The AG Gallery and the first Fluxus Festivals[edit]

Piano Activities, by Philip Corner, as performed in Wiesbaden, 1962, by (l-r) Emmett Williams, Wolf Vostell, Nam June Paik, Dick Higgins, Benjamin Patterson and George Maciunas

In 1960, whilst attending composition classes of the electronic composer Richard Maxfield at the New School for Social Research in New York, Maciunas met many of the future participants of Fluxus, including La Monte Young, Al Hansen, Allan Kaprow, & Jackson Mac Low. In 1961 he opened the AG Gallery at 925 Madison Avenue with fellow Lithuanian Almus Salcius, intending to finance the gallery's ambitious programme of events and exhibitions by importing delicatessen foods and rare musical instruments.[12] The gallery, though short-lived (it closed on July 30 due to lack of funds), was devoted to new and groundbreaking art across genres and held exhibits and performances by many of his new acquaintances.

To avoid debt collectors, Maciunas took a job as a civilian graphic designer at a U.S. Air Force base in Wiesbaden, Germany in late 1961. It was there that he organized the first Fluxus Festival in September 1962. This festival featured various "concerts," scripted actions performed by Fluxus artists, as well as interpreting a number of works by other members of the international avant-garde .

One of the most notorious events performed at Wiesbaden was Maciunas' interpretation of Philip Corner's Piano Activities, the score of which asked a group of people to 'play', 'scratch or rub' and 'strike soundboard, pins, lid or drag various objects across them.' In Maciunas' interpretation, with the help of Higgins, Williams and others, the piano was completely destroyed.[13] This event was considered scandalous enough to appear on German television four times. The festival then travelled to Cologne, Paris, Düsseldorf, Amsterdam, The Hague and Nice.[14] These concerts and events were to become integral to the legacy of Fluxus.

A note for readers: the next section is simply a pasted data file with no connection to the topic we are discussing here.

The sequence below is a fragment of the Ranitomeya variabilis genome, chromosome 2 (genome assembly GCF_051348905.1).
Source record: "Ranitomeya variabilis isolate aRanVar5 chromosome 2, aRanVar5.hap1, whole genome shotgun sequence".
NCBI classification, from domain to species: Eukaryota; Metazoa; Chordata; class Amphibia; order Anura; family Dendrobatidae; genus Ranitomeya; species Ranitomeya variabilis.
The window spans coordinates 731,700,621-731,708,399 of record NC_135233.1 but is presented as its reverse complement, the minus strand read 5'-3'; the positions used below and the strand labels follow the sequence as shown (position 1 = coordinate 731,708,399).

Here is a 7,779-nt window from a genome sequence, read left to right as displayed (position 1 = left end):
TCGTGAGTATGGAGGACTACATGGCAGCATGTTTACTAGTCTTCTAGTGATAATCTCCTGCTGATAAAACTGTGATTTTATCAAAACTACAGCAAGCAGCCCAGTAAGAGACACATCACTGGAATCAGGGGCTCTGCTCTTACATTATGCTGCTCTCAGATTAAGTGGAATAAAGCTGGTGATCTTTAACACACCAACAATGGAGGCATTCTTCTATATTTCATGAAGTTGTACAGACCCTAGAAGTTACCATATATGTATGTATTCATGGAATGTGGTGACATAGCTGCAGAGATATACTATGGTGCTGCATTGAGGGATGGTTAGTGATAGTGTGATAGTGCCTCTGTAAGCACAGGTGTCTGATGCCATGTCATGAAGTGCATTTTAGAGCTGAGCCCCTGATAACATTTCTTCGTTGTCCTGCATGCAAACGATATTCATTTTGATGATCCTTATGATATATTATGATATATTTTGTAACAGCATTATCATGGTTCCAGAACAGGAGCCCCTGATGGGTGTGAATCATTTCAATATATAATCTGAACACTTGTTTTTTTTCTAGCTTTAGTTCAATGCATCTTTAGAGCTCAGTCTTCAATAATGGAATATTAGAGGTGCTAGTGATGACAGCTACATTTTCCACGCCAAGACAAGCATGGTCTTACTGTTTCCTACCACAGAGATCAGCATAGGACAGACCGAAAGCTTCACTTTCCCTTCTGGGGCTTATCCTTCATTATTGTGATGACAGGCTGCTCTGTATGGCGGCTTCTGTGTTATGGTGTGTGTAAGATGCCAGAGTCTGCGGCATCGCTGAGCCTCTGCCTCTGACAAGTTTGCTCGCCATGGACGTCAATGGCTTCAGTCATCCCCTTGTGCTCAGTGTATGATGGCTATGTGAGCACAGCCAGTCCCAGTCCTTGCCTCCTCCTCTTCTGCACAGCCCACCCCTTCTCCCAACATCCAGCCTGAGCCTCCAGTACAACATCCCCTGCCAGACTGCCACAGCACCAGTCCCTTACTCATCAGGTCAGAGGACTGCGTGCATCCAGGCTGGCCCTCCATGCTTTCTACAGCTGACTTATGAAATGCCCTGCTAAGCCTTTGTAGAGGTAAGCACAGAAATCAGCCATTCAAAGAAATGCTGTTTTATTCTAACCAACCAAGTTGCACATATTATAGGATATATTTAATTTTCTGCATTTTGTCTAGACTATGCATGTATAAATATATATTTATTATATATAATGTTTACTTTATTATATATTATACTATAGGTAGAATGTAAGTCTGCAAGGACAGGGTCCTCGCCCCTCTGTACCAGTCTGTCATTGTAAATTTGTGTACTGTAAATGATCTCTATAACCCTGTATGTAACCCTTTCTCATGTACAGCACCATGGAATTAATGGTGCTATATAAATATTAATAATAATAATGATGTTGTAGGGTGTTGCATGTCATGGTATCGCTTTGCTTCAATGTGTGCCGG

The Return to New York and the Fluxshop[edit]

After his contract with the US Airforce was terminated due to chronic illness, Maciunas was forced to return to New York, September 1963. He began to work as a graphic artist at the New York studio of graphic designer Jack Marshad. He established the official Fluxus Headquarters and proceeded to make Fluxus into a sort of multinational corporation replete with "a complex amalgam of Fluxus Products from the FluxShop and the Flux Mail-Order Catalogue and Warehouse, Fluxus copyright protection, a collective newspaper, a Flux Housing Cooperative and frequently revised lists of incorporated Fluxus "workers".

The shop, like all his business ventures, was notoriously unsuccessful, however. In an interview with Larry Miller in 1978 shortly before his death, Maciunas estimated spending 'about $50,000' on fluxus projects over the years that would never recoup their investment.

Larry Miller, "May I ask a stupid question? Why didn't it pay off? Because isn't part of the idea that it's low cost and multiple distribution..."

GM; "No one was buying it, in those days. We opened up a store on Canal Street, what was it, 1964, and we had it open almost all year. We didn't make one sale in that whole year... We did not even sell a 50 cent item, a postage stamp sheet... you could buy V TRE papers for a quarter, you could buy George Brecht's puzzles for one dollar, Fluxus yearboxes for twenty dollars." [15]